The initial corrective experience was getting on an airplane to go to a business meeting and having the flight be uneventful. Had it been filled with turbulence or some emergency the flight would not have been a corrective experience.
As is normally the case, the corrective experience needed to be repeated multiple times in order for it to have maximum impact.
2. The young college-age woman who, due to childhood abuse, was convinced that she had no ability to make and keep close friends. This did not make her anxious, but it had caused her to give up on the idea of ever having satisfying friendships. When going to college she was placed in a dorm room with another young woman who wished to be her friend.
Her new friend and dorm mate also introduced her to other young women who were similarly genuine and friendly. As a result, she had multiple corrective experiences demonstrating that she was perfectly capable of making and keeping friends. The erroneous belief that she lacked this capacity was successfully refuted by the corrective experience of being sought out and accepted by other young women.
In combatting OCD the situation is the same. Every person who suffers from OCD clings to some set of unrealistic beliefs that create anxiety. These beliefs must be confronted. Corrective experiences are the ultimate weapon for such confrontations.
Application To OCD
When facing off against OCD you will ultimately need to have experiences that refute the anxiety-provoking thoughts that rattle around in your head.
To make corrective experiences most effective a three-step plan is helpful.
The first step is psycho-education (taking a close look at the specific fears one has that are related to OCD). The second step is to build the practical skills that are necessary for successfully facing down these fears. The third and final step is to engage in activities that crush those fears and replace them with confidence.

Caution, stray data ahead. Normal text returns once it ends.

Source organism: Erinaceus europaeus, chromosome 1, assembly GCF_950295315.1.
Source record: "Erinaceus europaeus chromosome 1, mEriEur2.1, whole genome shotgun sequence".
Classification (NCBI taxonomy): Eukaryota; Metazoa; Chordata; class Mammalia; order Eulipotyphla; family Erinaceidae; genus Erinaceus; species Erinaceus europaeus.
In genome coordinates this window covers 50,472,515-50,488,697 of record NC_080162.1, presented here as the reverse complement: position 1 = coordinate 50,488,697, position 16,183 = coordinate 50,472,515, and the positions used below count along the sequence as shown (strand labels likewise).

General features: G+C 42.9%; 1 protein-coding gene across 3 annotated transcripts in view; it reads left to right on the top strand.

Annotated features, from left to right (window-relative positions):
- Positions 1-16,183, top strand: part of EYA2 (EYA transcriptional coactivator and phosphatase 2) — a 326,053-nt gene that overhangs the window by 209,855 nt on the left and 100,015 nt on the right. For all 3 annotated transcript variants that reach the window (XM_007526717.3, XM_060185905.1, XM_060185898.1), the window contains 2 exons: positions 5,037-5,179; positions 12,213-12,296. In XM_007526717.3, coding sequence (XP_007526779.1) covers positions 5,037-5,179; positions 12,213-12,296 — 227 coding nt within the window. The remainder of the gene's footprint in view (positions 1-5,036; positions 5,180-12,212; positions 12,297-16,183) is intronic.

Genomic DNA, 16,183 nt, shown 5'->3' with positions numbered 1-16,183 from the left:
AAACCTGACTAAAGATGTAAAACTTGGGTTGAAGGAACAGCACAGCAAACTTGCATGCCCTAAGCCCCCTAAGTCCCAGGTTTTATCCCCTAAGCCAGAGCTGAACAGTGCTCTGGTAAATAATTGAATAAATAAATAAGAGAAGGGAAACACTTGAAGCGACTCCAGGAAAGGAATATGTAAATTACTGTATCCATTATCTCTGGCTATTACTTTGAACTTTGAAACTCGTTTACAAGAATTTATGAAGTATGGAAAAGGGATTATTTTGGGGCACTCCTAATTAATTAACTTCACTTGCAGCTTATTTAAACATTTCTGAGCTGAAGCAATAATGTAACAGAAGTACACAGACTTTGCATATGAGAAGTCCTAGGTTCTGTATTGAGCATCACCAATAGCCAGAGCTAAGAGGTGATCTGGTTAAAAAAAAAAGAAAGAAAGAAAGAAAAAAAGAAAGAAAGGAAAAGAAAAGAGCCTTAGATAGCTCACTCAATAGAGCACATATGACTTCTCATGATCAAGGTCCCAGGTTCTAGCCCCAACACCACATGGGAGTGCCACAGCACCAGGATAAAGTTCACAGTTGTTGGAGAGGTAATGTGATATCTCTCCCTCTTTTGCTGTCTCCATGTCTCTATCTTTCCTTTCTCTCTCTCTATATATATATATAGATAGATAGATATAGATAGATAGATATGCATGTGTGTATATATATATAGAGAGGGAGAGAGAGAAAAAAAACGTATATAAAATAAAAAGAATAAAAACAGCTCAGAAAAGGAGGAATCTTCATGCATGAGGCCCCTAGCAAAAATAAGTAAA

An example will help make this more clear. Imagine you have a friend, let’s say a single man in his thirties, who obsessively worries about having his home broken into and vandalized.
Every morning when leaving for work he locks the door, walks to his car, starts the engine, and thinks “Did I twist the doorknob to double-check that the lock is set? Hmmm. I don’t remember twisting the knob. Or did I? Maybe I’m thinking of when I checked it yesterday…. No, it was this morning. I think… but I could be wrong.”
Eventually, he checks the door one more time. Unsurprisingly, he finds that it is locked. “Great” he exclaims out loud, then hurries back to the car checking his watch. Turning the engine over a new worry comes to mind…. “Did I lock the bedroom window?”
“I remember opening it last night when going to sleep and I’m pretty sure I locked it this morning… but maybe not.” He pauses before backing out of the drive, anxiety starting to press in once again. Images of someone breaking into the house, stealing his computer, stereo, maybe even his cat… “No, no one wants my cat.”
“Oh hell, I might as well go back and check. If I don’t I’ll be worried about it all day.”
And so it goes, until the poor guy finally drives off to work.
The corrective experience for this man is pretty straightforward (they usually are). Go to work without double-checking the doors, windows, or anything else. The corrective part of this experience is when he comes home and finds that his house has not been broken into while he was at work.
And after that? Press the ‘REPEAT’ button dozens of times. Yes, at least several dozen times. It is the repetitive process of engaging in one corrective experience after another that causes a literal re-wiring of the brain.
How To Curb Stomp OCD
At this point, we are almost ready to go through the straight forward steps to follow for gaining control over your OCD.